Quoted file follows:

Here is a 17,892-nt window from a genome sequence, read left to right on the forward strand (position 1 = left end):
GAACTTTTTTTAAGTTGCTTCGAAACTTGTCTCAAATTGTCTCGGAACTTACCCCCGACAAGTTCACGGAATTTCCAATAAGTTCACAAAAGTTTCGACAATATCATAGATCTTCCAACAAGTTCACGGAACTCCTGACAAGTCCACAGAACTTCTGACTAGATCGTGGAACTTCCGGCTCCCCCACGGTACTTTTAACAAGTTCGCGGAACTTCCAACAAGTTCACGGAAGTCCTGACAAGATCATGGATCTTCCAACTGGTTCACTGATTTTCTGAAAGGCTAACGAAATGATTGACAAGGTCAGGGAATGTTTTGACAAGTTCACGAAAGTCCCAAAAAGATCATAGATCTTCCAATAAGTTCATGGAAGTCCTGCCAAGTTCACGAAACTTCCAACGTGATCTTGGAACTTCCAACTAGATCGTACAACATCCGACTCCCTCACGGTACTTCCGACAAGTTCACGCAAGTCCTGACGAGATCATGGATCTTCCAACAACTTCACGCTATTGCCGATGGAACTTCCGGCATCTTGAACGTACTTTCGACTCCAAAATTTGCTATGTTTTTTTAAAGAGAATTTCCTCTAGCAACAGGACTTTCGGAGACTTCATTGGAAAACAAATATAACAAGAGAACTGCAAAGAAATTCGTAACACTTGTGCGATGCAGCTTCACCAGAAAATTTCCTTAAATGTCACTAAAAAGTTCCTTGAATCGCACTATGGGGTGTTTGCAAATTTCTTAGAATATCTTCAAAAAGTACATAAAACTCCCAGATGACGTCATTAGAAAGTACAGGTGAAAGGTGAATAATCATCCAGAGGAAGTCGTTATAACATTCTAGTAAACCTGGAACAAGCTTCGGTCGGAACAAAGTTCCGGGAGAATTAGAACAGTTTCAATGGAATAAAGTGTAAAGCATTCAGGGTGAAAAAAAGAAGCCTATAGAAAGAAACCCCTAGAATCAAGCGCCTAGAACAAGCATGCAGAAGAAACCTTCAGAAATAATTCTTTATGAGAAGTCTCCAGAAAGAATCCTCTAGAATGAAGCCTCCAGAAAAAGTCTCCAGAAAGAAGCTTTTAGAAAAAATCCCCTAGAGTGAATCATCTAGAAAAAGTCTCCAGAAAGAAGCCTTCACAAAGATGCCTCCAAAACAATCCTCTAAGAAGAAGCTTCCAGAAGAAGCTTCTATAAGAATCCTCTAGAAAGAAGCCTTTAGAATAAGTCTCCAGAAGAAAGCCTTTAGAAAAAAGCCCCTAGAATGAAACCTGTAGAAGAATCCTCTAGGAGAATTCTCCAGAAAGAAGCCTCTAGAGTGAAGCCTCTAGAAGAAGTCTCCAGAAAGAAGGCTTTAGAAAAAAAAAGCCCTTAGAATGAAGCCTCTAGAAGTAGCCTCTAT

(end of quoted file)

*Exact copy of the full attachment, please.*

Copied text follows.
Here is a 17,892-nt window from a genome sequence, read left to right on the forward strand (position 1 = left end):
GAACTTTTTTTAAGTTGCTTCGAAACTTGTCTCAAATTGTCTCGGAACTTACCCCCGACAAGTTCACGGAATTTCCAATAAGTTCACAAAAGTTTCGACAATATCATAGATCTTCCAACAAGTTCACGGAACTCCTGACAAGTCCACAGAACTTCTGACTAGATCGTGGAACTTCCGGCTCCCCCACGGTACTTTTAACAAGTTCGCGGAACTTCCAACAAGTTCACGGAAGTCCTGACAAGATCATGGATCTTCCAACTGGTTCACTGATTTTCTGAAAGGCTAACGAAATGATTGACAAGGTCAGGGAATGTTTTGACAAGTTCACGAAAGTCCCAAAAAGATCATAGATCTTCCAATAAGTTCATGGAAGTCCTGCCAAGTTCACGAAACTTCCAACGTGATCTTGGAACTTCCAACTAGATCGTACAACATCCGACTCCCTCACGGTACTTCCGACAAGTTCACGCAAGTCCTGACGAGATCATGGATCTTCCAACAACTTCACGCTATTGCCGATGGAACTTCCGGCATCTTGAACGTACTTTCGACTCCAAAATTTGCTATGTTTTTTTAAAGAGAATTTCCTCTAGCAACAGGACTTTCGGAGACTTCATTGGAAAACAAATATAACAAGAGAACTGCAAAGAAATTCGTAACACTTGTGCGATGCAGCTTCACCAGAAAATTTCCTTAAATGTCACTAAAAAGTTCCTTGAATCGCACTATGGGGTGTTTGCAAATTTCTTAGAATATCTTCAAAAAGTACATAAAACTCCCAGATGACGTCATTAGAAAGTACAGGTGAAAGGTGAATAATCATCCAGAGGAAGTCGTTATAACATTCTAGTAAACCTGGAACAAGCTTCGGTCGGAACAAAGTTCCGGGAGAATTAGAACAGTTTCAATGGAATAAAGTGTAAAGCATTCAGGGTGAAAAAAAGAAGCCTATAGAAAGAAACCCCTAGAATCAAGCGCCTAGAACAAGCATGCAGAAGAAACCTTCAGAAATAATTCTTTATGAGAAGTCTCCAGAAAGAATCCTCTAGAATGAAGCCTCCAGAAAAAGTCTCCAGAAAGAAGCTTTTAGAAAAAATCCCCTAGAGTGAATCATCTAGAAAAAGTCTCCAGAAAGAAGCCTTCACAAAGATGCCTCCAAAACAATCCTCTAAGAAGAAGCTTCCAGAAGAAGCTTCTATAAGAATCCTCTAGAAAGAAGCCTTTAGAATAAGTCTCCAGAAGAAAGCCTTTAGAAAAAAGCCCCTAGAATGAAACCTGTAGAAGAATCCTCTAGGAGAATTCTCCAGAAAGAAGCCTCTAGAGTGAAGCCTCTAGAAGAAGTCTCCAGAAAGAAGGCTTTAGAAAAAAAAAGCCCTTAGAATGAAGCCTCTAGAAGTAGCCTCTAT